Doja Cat- Hot Pink

Viral star speaks her truth on a creative second album...

The internet made Doja Cat’s 2018 track ‘Moo’ a viral hit, with its infectiously catchy chorus and immediately identifiable aesthetic – so it’s easy to dismiss the L.A. artist as an online celebrity, but that’s such a stretch from the truth.

'Hot Pink' is Doja Cat’s second studio album, and it’s a record stuffed with tracks from every reach of pop, R&B, and funk history – there are remarkable nods to grooves of the ‘70s, electronic pop of the ‘90s, and Noughties hip-hop throughout the 12 songs.

Doja is clearly marking herself out as an artist engaging with her femininity – the glaringly obvious album title and cutesy vocals evidencing this – and it’s something that makes the record that little bit extra likeable, especially in this sexual climate. Doja is also clearly unapologetic; she is who she is and won’t silence herself for anyone.

Layered with quips and bold statements, the lyrics of 'Hot Pink' show us an artist with confidence and assertive. In ‘Rules’, Doja tells a man to “play up my pussy don’t play up my emotions / if you spend some money then maybe I just might fuck you”. Over a nineties-tinged guitar riff and vocoded vocals, ‘Bottom Bitch’ has a trap beat and is a clever-sounding amalgamation of different styles.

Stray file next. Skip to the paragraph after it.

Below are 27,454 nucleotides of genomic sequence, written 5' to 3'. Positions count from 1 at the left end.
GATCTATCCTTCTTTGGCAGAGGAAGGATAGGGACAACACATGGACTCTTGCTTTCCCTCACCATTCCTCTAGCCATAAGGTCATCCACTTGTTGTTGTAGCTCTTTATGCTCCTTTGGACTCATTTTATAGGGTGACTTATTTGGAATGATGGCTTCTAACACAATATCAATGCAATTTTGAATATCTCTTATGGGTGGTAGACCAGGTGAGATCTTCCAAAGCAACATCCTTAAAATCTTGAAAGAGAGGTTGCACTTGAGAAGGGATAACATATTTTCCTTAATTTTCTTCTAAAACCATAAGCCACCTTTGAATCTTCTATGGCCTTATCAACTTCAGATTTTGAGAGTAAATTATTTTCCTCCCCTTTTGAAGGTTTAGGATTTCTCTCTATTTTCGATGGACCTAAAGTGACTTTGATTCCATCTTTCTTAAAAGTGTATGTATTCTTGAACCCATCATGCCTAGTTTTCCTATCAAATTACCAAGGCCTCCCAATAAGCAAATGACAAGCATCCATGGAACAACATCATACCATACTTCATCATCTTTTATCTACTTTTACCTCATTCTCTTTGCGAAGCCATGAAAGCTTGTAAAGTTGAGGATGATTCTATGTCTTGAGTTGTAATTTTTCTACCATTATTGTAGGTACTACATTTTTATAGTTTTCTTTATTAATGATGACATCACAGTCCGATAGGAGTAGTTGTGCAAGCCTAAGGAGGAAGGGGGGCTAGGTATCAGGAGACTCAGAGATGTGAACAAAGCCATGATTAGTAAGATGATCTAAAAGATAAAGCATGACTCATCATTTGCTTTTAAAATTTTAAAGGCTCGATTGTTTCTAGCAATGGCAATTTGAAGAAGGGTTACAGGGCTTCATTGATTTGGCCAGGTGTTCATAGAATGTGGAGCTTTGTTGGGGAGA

Following track ‘Say So’ nods to the funk and grooves of the ‘70s with a modernised almost-house beat, all tied together with Doja’s always perfect vocal performance. We’re taken back to the hip-hop R&B Doja started out in with the Gucci Mane featured track, ‘Like That’ – and it comes clear to me that maybe Doja is at her best when she’s alone. There’s more than enough brought to her solo tracks – a mix of genres and styles, combined with her sing-song vocals and stories of feminine power – there’s nothing to really miss.

The latter half of the album falls slightly, but is brought back to life by final track ‘Juicy’, the genuine standout of the album. The song could be near-perfect if it wasn’t for Tyga’s verse, which feels unnatural. The guest spot brings nothing to the song except an urge to skip past it, and Tyga’s ad libs for the rest of the track make me cringe a little bit – but I’ll forgive Doja, because the rest of the song is sincerely brilliant.

'Hot Pink' is an album that knows exactly what it is, and it’s the work of a well-crafted hip pop star with something to prove.


Words: Erin Bashford

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